- If you’re capturing data through your website, you’ll need to ensure you give users the option to accept or reject cookies. HTTP cookies are tiny pieces of data that are captured when someone uses your site, and they can be used to understand their browsing history, or profile them in some instances. Legislatively, this type of data is covered by Privacy and Electronic Communications Regulations.
Cookies may matter more than you think
Google are paying close attention to how cookies work within their Chrome browser, and have recently released a huge update known as FLoC (Federation Learning of Cohorts). In this update, third party advertisers are banned from tracking data subjects while they browse the web.
Instead, data will be anonymised and clustered based on interests when shown to advertisers, so targeting relies less heavily on your search history, and more on your interests.
Another Silicon Valley company to up their privacy game is Apple, who have recently introduced an App Tracking Transparency initiative within iOS 14.5. It requires that each developer gives the user a choice to opt out of app tracking.
What this could mean for SMEs is that it becomes more expensive and difficult to run targeted ad campaigns on Facebook, for example, and for many smaller businesses these campaigns are crucial to success.
4. Proudly showcase your stance on privacy
Once you’re confident in your approach, and know that you’ve taken reasonable steps to upgrade your privacy practices, you can start showcasing your good work. Be careful to really think your practices through, though, as showcasing a rushed or underthought privacy notice could be detrimental.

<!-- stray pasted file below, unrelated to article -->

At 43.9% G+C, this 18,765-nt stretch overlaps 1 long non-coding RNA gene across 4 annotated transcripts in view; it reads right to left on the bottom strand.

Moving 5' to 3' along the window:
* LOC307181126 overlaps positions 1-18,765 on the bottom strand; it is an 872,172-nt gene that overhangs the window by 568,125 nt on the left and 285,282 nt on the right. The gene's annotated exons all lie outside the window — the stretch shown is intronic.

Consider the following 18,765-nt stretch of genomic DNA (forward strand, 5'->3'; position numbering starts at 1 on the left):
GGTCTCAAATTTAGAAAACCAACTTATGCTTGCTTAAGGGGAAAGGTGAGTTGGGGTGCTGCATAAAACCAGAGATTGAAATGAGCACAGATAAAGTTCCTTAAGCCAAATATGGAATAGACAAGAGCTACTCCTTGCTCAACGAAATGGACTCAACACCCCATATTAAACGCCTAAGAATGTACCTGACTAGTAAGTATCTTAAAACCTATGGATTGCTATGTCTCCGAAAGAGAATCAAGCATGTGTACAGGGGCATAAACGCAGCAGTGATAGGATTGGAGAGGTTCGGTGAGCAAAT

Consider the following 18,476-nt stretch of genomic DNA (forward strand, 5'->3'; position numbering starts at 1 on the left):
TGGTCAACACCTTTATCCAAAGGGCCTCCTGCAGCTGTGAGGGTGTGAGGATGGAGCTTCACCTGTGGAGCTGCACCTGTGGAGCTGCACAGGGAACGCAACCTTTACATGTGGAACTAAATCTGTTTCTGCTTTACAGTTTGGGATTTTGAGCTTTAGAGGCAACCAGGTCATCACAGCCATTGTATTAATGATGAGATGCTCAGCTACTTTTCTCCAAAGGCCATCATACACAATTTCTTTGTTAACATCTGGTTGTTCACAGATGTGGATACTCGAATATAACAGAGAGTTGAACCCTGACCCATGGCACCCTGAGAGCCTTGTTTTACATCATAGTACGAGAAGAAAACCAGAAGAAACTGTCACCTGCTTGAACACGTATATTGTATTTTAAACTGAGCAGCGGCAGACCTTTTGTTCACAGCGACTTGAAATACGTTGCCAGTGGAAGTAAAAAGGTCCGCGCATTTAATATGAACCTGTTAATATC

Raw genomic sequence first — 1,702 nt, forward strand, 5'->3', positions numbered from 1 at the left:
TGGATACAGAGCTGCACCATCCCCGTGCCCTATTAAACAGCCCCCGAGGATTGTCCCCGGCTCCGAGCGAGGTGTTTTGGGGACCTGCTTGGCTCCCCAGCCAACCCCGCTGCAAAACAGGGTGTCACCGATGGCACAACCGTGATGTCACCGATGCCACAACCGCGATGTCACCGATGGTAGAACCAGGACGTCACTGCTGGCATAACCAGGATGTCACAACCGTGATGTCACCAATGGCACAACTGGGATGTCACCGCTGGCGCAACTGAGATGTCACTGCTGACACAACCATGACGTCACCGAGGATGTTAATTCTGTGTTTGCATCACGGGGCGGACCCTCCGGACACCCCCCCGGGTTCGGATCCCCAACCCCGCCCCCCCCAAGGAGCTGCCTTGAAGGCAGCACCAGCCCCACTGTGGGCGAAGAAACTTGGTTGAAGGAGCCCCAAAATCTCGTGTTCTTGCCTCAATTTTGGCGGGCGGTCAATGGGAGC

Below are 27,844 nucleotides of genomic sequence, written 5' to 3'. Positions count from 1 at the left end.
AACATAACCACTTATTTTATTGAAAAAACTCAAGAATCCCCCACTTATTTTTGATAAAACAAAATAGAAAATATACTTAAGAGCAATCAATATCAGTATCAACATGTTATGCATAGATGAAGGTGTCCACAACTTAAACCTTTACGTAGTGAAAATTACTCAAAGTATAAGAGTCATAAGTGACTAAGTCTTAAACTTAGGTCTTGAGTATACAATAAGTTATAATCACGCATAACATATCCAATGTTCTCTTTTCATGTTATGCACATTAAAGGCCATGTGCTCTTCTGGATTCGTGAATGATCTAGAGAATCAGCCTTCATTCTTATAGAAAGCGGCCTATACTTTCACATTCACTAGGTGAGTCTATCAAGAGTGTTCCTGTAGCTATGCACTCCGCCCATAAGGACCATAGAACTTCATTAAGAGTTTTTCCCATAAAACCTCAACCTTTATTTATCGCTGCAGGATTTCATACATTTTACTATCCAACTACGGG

Why showcase your practices at all, though? Well, customers really do care about privacy. Salesforce research (2019) indicates that 46% of consumers feel they’ve lost control over their own data, and coronavirus has caused a huge digital shift in which many brick-and-mortar businesses have had to explore online shopping avenues to ensure they can continue to sell.
Consequently, you may want to consider hosting your privacy notice on a dedicated landing page via your website, and factoring it into your social media messaging as you reassure your customers that you’re a responsible and trustworthy business.
We hope you’ve found our privacy tips useful. Visit our blog if you’re interested in reading more SME-focused tips, or check out our finance guides to learn how to properly leverage external finance for growth.
How could Rapid Cash help?
If your small business is looking to professionalise and seize every opportunity available to it, then ensuring you have the right external finance in place to support your operations could be key. That’s where we can help at NatWest Rapid Cash.
Our innovative invoice financing package integrates with your business’ accounting software, enabling you to get cash in advance on your unpaid invoices. With our flexible finance facility, you could find yourself improving your cash flow in the short term- through which you could steadily grow your business.
If this solution sounds like it could benefit you, read more about our product via our home page.
To be eligible for Rapid Cash you must be trading for more than 6 months, have an annual turnover of at least £100k and either be a Limited Company or Limited Liability Partnership in England and Wales. Additionally, you need to invoice other businesses and use one of the following digital accounting software: Xero, Quickbooks, Sage 50, Kashflow, FreeAgent and Netsuite.
Security and guarantee required. Product fees may apply.